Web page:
Exploring :has() Again
It’s been a while since my last article on here (well, a month is a while for me, anyway 😅), as I’ve been busy with my head down preparing for my talk on modern CSS layout at Beyond Tellerand, which is (checks notes) tomorrow!
Although I haven’t had much time for blogging, it has given me a chance to delve once again into messaging about with CSS layout and the
:has() pseudo-class, or “parent selector”. I’ve already written about
:has() in a previous post, and you can read an in-depth guide by Jen Simmons on the Webkit blog. But to recap,
:has() allows us to select a parent or sibling of an element by taking a relative selector list as its argument (to paraphrase MDN).
But what I’m realising as I continue to play around with
:has() is that in practice, we can select any element in the DOM relative to another, as long as they share a common ancestor — which they should, right? As any element that we want to select is going to have the
<body> as its ancestor. This makes it pretty powerful.
So here a couple of demos to that effect. (You’ll need to view these in a browser that supports
:has(), e.g. Chrome or Safari.) In this one, hovering on a list item on the left animates our grid tracks on the right. They share a common wrapper element as their ancestor, but they don’t necessarily have to.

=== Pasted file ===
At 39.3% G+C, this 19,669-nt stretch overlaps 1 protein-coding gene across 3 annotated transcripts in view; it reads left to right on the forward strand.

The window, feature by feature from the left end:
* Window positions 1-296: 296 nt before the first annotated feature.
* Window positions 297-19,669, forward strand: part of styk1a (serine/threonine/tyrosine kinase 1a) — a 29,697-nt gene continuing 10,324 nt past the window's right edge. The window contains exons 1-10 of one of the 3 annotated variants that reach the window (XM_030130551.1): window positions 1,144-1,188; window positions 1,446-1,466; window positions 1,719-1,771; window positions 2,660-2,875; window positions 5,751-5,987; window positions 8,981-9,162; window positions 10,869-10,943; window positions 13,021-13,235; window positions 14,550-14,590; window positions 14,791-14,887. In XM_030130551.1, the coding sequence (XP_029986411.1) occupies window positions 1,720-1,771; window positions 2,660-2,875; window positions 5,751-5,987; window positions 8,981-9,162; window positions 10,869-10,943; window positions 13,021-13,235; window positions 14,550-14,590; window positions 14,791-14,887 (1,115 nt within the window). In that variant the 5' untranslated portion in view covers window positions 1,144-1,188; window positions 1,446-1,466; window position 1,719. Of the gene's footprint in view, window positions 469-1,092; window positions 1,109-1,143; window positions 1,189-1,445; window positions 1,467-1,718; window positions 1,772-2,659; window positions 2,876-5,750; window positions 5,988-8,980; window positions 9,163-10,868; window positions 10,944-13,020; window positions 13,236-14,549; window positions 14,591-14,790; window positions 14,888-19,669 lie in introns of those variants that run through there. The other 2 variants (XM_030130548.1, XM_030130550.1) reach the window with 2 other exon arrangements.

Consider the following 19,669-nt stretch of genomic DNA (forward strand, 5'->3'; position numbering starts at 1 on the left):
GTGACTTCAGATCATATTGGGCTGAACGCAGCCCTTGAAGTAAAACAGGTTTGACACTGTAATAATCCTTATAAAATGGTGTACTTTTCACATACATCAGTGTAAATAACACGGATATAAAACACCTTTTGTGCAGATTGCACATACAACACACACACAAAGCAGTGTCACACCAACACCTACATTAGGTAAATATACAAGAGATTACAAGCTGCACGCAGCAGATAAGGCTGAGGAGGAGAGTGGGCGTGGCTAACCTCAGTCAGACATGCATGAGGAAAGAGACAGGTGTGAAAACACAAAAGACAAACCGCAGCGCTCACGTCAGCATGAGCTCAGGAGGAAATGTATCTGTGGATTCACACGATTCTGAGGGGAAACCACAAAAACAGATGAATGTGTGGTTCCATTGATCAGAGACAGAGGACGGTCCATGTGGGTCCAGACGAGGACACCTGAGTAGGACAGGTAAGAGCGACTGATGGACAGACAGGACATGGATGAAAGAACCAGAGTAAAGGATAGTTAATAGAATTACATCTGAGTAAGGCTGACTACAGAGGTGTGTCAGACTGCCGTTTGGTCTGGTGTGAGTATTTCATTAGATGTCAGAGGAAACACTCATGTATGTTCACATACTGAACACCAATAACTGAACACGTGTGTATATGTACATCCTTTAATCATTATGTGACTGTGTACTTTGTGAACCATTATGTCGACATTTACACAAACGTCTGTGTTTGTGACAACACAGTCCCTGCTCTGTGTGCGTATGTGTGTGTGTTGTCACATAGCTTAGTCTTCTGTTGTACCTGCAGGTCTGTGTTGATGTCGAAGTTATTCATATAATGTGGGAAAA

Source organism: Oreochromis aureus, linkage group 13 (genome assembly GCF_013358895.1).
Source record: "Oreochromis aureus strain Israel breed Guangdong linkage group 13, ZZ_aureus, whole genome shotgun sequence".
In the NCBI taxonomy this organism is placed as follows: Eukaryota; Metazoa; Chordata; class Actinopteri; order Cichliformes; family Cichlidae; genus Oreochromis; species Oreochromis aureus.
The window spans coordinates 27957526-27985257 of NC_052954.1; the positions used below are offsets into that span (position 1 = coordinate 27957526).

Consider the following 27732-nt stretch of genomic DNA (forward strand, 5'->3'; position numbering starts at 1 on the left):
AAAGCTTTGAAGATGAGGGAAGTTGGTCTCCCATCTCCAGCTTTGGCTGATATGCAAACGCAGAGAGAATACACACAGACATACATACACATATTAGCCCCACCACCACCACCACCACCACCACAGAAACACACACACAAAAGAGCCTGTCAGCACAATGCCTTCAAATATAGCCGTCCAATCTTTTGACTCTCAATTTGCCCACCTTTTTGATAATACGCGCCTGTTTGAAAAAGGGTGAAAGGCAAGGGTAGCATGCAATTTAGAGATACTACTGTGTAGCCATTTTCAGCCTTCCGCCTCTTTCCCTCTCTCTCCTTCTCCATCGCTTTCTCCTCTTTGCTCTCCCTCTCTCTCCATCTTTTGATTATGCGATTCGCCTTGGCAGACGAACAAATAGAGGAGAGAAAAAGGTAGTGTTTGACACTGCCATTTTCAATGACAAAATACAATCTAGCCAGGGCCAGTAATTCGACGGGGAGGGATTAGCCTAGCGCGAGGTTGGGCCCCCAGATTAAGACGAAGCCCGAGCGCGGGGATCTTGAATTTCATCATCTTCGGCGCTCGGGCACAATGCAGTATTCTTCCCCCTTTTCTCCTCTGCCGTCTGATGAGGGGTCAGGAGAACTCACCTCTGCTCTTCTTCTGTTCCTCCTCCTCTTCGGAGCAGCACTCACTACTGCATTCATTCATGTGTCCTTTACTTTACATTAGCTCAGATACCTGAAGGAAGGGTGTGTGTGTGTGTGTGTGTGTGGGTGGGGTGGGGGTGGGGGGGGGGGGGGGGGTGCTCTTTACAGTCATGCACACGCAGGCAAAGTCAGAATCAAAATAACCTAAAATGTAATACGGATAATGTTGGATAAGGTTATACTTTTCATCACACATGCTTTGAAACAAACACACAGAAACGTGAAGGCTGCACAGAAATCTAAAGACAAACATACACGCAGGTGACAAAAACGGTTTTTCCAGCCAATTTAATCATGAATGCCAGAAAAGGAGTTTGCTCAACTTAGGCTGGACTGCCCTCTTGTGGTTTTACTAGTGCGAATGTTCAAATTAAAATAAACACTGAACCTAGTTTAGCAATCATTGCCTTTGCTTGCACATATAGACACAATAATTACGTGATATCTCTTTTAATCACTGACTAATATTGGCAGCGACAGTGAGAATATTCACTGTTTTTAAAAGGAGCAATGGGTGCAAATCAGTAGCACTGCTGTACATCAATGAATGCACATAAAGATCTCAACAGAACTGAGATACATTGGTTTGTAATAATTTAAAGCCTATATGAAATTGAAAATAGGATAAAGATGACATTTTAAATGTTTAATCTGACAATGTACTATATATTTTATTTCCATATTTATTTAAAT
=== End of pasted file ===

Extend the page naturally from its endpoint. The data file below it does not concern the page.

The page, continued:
In this second demo, we’re adding a background colour to the
<section> element targeted by a link in another
<section> on hover or click. This is perhaps a bit of a silly demo, but I can see some potential use cases, such as providing a visual clue for users as to the targeted section of a document.
Lastly, this demo (best viewed on desktop) opens a panel (using animated grid tracks) when the user clicks the link on the left. The link’s target is hidden within the collapsed panel. (It also combines container queries for the content on the right.) Hiding and revealing content is often something that should be done with JS, and there are likely some accessibility issues here — I’m not suggesting you should do anything like this in production. But it’s interesting to see the power of CSS today!
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